Liza wasn’t dancing-on-the-table drunk. But she’d spent
the evening getting stuck into the Friexenet with
Rochelle and Angie.
And Adam’s mum, Ursula Überhostess, was semaphoring
disapproval across the room with frowning eyebrows.
You’re drinking too much, Liza.
Liza sent back a cheery wave. No, I’m not. Leave me
Rochelle nudged Liza, raising her voice to be heard over
the aunties and uncles singing along with Rihanna about
her umberella-ella-ella. ‘Do we have to stay? If it’s
supposed to be Adam’s birthday party, why are hardly any
of his mates here? I’ve wasted an updo on rellies.’ She
pulled at one of the blonde tendrils that had been
allowed to escape artfully from the roll on the back of
‘Because it’s a “do”,’ Angie put in, wisely. ‘Friends
know there’ll be stacks of rellies, so they stay away.’
She drained her wineglass and Rochelle immediately
refilled it from the satiny black bottle of Friexenet –
the fifth of the six they’d brought from Liza’s fridge.
Glumly, Liza extended her glass for refilling, too. ‘The
others are already clubbing at Muggies, waiting for us.
They keep texting.’ She could see Adam, over the heads of
those on the dance floor, on the stage, talking to the DJ
– one of his army of cousins – and laughing. Adam
wouldn’t hurt the family’s feelings by making an early
escape. She sighed, tragically. ‘I’ll have to stay till
Adam leaves. You two can go, though. I’ll survive wasting
a new dress and pin heels on a hall full of balloons,
paper tablecloths, cardboard plates and homemade buffet.’
Rochelle and Angie rolled their eyes but remained in
their seats under the bobbing You are 30! and 30 Today!
balloons as red-faced, laughing relatives gyrated on the
dance floor under a glitter ball. ‘Booooring,’ Rochelle
‘Sorry, hon.’ But at least relieving boredom was one of
Liza’s talents. Her gaze fell on one of the blue-and-
silver foil balloons. Reeling it in by its slinky satin
ribbon, she put its seal to her mouth, and giggled.
Rochelle brightened immediately. ‘Yeah, Liza, do duck-
The foil made Liza’s teeth feel funny as she bit down,
but soon a little puff of helium hissed out and she could
put her lips over the hole and suck, until her head gave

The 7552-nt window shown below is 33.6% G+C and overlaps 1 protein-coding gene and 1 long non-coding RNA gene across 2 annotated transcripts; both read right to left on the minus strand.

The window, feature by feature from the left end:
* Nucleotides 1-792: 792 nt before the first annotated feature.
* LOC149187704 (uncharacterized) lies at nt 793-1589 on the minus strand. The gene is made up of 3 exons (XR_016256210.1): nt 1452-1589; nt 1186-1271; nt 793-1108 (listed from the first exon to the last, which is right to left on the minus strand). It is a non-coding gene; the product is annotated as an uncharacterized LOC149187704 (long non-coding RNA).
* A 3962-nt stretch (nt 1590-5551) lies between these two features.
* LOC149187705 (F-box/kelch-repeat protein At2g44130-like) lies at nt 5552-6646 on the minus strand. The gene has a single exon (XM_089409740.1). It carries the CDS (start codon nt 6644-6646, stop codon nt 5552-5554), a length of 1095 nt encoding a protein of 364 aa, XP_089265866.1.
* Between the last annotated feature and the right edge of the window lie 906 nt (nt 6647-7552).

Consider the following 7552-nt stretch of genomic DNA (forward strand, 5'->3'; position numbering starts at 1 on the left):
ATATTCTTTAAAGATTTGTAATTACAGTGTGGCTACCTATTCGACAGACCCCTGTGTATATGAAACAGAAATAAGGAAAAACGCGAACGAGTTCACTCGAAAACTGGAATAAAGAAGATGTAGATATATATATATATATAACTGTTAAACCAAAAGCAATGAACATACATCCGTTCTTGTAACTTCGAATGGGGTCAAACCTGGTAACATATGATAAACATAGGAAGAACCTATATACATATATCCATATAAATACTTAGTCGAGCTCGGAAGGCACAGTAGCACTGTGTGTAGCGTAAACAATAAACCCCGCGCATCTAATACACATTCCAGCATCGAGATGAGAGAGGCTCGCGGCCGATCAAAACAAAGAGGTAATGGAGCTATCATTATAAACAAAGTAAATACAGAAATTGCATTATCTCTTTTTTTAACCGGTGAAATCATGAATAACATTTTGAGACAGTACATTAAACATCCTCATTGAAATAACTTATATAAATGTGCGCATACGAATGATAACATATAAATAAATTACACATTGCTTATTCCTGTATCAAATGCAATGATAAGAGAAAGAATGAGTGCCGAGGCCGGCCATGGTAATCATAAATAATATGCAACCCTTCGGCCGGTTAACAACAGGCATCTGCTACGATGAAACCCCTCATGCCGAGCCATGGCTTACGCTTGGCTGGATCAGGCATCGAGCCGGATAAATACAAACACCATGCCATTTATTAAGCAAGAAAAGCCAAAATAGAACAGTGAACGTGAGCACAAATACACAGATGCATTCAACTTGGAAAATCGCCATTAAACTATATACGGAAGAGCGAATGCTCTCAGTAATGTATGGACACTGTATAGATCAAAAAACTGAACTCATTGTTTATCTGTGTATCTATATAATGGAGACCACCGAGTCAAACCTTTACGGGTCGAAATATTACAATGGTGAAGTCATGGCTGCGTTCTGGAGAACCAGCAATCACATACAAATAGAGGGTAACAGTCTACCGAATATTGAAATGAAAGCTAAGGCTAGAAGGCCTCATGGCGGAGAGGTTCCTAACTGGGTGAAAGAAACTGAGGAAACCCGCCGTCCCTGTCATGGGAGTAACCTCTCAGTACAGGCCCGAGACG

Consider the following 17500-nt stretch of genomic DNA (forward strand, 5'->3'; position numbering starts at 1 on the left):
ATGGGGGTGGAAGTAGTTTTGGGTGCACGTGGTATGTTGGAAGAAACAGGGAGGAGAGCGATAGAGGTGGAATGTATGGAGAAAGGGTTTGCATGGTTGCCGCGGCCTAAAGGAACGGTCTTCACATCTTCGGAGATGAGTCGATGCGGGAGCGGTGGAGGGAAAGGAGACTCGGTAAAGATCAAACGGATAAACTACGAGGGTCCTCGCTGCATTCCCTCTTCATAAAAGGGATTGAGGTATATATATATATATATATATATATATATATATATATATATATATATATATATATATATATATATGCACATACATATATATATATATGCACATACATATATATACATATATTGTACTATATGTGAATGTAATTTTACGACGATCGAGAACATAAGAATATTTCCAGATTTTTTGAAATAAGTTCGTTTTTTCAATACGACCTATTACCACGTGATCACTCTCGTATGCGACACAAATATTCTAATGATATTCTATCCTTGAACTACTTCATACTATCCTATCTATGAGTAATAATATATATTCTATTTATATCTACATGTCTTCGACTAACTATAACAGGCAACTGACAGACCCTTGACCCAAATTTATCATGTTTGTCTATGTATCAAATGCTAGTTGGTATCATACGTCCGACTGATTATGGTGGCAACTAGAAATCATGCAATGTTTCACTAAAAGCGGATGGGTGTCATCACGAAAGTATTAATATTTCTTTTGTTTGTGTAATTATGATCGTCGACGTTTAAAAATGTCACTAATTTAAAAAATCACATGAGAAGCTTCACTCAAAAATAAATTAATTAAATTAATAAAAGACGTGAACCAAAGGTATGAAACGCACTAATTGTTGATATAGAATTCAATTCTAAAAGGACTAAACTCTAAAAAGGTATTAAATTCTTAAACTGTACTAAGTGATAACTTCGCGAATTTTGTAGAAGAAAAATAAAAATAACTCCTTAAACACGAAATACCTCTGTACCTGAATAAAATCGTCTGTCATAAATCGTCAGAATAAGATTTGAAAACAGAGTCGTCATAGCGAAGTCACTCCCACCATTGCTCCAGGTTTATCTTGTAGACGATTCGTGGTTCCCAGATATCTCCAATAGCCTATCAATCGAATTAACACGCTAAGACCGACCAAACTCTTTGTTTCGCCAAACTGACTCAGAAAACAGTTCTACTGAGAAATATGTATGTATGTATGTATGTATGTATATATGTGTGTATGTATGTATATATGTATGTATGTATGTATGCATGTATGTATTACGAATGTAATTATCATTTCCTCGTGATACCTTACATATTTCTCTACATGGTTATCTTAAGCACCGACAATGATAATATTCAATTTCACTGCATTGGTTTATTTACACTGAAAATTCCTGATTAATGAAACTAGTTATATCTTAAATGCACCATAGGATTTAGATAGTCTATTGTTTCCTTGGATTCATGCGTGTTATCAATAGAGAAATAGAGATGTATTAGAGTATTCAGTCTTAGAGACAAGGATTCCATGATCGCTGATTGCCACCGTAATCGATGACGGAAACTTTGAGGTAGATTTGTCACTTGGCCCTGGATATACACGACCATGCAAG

a tiny telltale spin. ‘Hello Rochelle, hello Angie!’ Her
voice felt curiously smooth as it hit a note at least an
octave higher than usual.
Angie giggled. ‘Hello, Donald Duck!’
Liza laughed – like a cartoon duck – which made Rochelle
and Angie snort Friexenet bubbles of mirth. She inhaled
again. ‘Maybe I should talk duck to Ursula?’
‘Yeah, yeah,’ they gurgled. ‘Ursula will love you talking
Squeezing the deflating balloon, Liza sucked her hardest,
trying to see how high she could make her voice go. Then,
suddenly, relatives began shouting and looking at her,
beaming and applauding.
‘What’s up with them?’ she quacked.
Rochelle shook her head, unable to speak for laughing,
wiping at her mascara with a fingertip.
Adam, still up on stage with Cousin DJ, boomed through
the microphone. ‘Liza? Come up here, sweetheart.’
‘Oh. Shit.’ Suddenly duck voice didn’t seem such a good
Rochelle laid her head on Angie’s shoulder and sobbed
‘LIZA!’ Adam insisted.
Clutching her stomach, Angie began to slide sideways off
And the relatives clapped harder, shouted louder, ‘Lie-
zah! Lie-zah! Up on the stage, Lie-zah!’
‘You … you’ve got to!’ wept Rochelle. ‘It’s a “do”.
Adam’s going to make a speech.’
And a scrum of relatives descended, arms outstretched.
Liza, drink-drenched and helium-headrushed, was powerless
to avoid being hoisted up the three wooden steps and left
teetering at Adam’s side. He smiled, boyishly, taking her
clammy hand in his warm one.
The room fell into waiting silence.
Adam pressed his lips gently to her palm then suddenly –
hideously – dropped to one knee, dark brown eyes
smouldering up at her. Enunciating every word, he said
into the microphone, ‘Liza Reece, will you marry me?’
People whooped and began to clap. Others shushed, wanting
to hear Liza say, ‘Yes!’
‘I think it’s what we both want.’ Adam held the
microphone up to her lips and winked, playfully.
Liza recoiled from his hand and the spongy microphone
that smelled like bad breath. In what universe did he
think she’d want to be publicly cornered into
relinquishing Singledom? Had she missed a discussion
about radically changing her life? Tying herself to Adam?
Her heart pounded in her ears, making it impossible to
think logically about the audience, the occasion, or how
to handle a delicate situation so as not to hurt Adam.
She just opened her mouth and the truth quacked out. ‘No,
I don’t want to marry you.’